26 CFR § 1.83-5 - Restrictions that will never lapse.

§ 1.83-5 Restrictions that will never lapse.

(a)Valuation. For purposes of section 83 and the regulations thereunder, in the case of property subject to a nonlapse restriction (as defined in § 1.83-3(h)), the price determined under the formula price will be considered to be the fair market value of the property unless established to the contrary by the Commissioner, and the burden of proof shall be on the commissioner with respect to such value. If stock in a corporation is subject to a nonlapse restriction which requires the transferee to sell such stock only at a formula price based on book value, a reasonable multiple of earnings or a reasonable combination thereof, the price so determined will ordinarily be regarded as determinative of the fair market value of such property for purposes of section 83. However, in certain circumstances the formula price will not be considered to be the fair market value of property subject to such a formula price restriction, even though the formula price restriction is a substantial factor in determining such value. For example, where the formula price is the current book value of stock, the book value of the stock at some time in the future may be a more accurate measure of the value of the stock than the current book value of the stock for purposes of determining the fair market value of the stock at the time the stock becomes substantially vested.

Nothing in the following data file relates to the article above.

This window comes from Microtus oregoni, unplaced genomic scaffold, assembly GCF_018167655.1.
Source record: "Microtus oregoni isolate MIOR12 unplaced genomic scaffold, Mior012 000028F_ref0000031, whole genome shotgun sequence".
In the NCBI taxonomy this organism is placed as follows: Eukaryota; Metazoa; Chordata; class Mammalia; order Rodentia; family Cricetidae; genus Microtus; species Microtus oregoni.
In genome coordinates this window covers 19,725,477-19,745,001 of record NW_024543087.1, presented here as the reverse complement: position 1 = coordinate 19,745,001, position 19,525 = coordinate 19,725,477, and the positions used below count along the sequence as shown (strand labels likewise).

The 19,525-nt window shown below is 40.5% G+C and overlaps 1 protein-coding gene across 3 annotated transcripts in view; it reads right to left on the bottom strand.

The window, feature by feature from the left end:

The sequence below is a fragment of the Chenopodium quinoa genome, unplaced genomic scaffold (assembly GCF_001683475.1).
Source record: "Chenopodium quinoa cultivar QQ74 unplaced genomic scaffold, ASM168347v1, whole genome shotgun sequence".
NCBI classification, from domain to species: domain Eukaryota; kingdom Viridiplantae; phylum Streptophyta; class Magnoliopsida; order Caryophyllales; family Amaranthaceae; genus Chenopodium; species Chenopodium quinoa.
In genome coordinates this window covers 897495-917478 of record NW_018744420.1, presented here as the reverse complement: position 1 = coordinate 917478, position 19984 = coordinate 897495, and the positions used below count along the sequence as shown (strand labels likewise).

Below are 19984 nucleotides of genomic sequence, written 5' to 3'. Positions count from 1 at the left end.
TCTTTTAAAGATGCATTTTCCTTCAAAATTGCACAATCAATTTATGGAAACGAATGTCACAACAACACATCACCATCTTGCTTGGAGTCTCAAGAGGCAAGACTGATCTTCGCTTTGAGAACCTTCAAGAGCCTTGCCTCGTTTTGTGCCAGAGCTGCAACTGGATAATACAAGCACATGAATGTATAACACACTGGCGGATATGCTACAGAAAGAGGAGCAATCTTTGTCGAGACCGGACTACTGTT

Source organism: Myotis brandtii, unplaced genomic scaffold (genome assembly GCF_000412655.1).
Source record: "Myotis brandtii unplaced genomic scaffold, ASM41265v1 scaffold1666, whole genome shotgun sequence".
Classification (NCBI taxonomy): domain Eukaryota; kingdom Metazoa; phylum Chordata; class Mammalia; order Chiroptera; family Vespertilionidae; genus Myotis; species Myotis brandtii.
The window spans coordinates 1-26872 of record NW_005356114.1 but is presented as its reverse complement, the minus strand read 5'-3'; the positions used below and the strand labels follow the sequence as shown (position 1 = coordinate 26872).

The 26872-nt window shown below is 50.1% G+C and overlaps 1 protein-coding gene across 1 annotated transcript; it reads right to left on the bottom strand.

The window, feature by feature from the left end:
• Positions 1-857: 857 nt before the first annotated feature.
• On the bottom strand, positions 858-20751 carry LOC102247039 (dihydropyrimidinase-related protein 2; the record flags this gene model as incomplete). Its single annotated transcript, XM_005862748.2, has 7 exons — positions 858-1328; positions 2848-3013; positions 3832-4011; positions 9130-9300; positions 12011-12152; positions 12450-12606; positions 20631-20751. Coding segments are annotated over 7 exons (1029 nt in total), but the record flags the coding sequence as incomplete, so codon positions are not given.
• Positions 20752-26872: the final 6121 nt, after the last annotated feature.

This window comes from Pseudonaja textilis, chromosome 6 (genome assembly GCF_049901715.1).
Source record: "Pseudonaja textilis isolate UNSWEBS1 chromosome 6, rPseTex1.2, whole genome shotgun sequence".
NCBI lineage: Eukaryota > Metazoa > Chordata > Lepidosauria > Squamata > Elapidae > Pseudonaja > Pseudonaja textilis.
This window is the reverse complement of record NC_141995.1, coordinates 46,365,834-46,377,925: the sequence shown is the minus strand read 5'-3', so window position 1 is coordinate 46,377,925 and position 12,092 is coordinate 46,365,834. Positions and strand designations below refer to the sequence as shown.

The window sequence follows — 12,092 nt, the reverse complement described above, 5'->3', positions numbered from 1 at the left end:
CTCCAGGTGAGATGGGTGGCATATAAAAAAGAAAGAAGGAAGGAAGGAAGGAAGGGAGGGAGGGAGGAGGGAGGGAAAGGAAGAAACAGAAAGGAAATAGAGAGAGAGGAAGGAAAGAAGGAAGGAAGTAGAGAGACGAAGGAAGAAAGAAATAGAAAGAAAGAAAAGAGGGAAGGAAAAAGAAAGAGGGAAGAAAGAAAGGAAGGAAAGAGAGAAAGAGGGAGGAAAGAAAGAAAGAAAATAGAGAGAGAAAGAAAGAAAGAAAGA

(b)Cancellation -

(1)In general. Under section 83(d)(2), if a nonlapse restriction imposed on property that is subject to section 83 is cancelled, then, unless the taxpayer establishes -

(i) That such cancellation was not compensatory, and

(ii) That the person who would be allowed a deduction, if any, if the cancellation were treated as compensatory, will treat the transaction as not compensatory, as provided in paragraph (c)(2) of this section, the excess of the fair market value of such property (computed without regard to such restriction) at the time of cancellation, over the sum of -

(iii) The fair market value of such property (computed by taking the restriction into account) immediately before the cancellation, and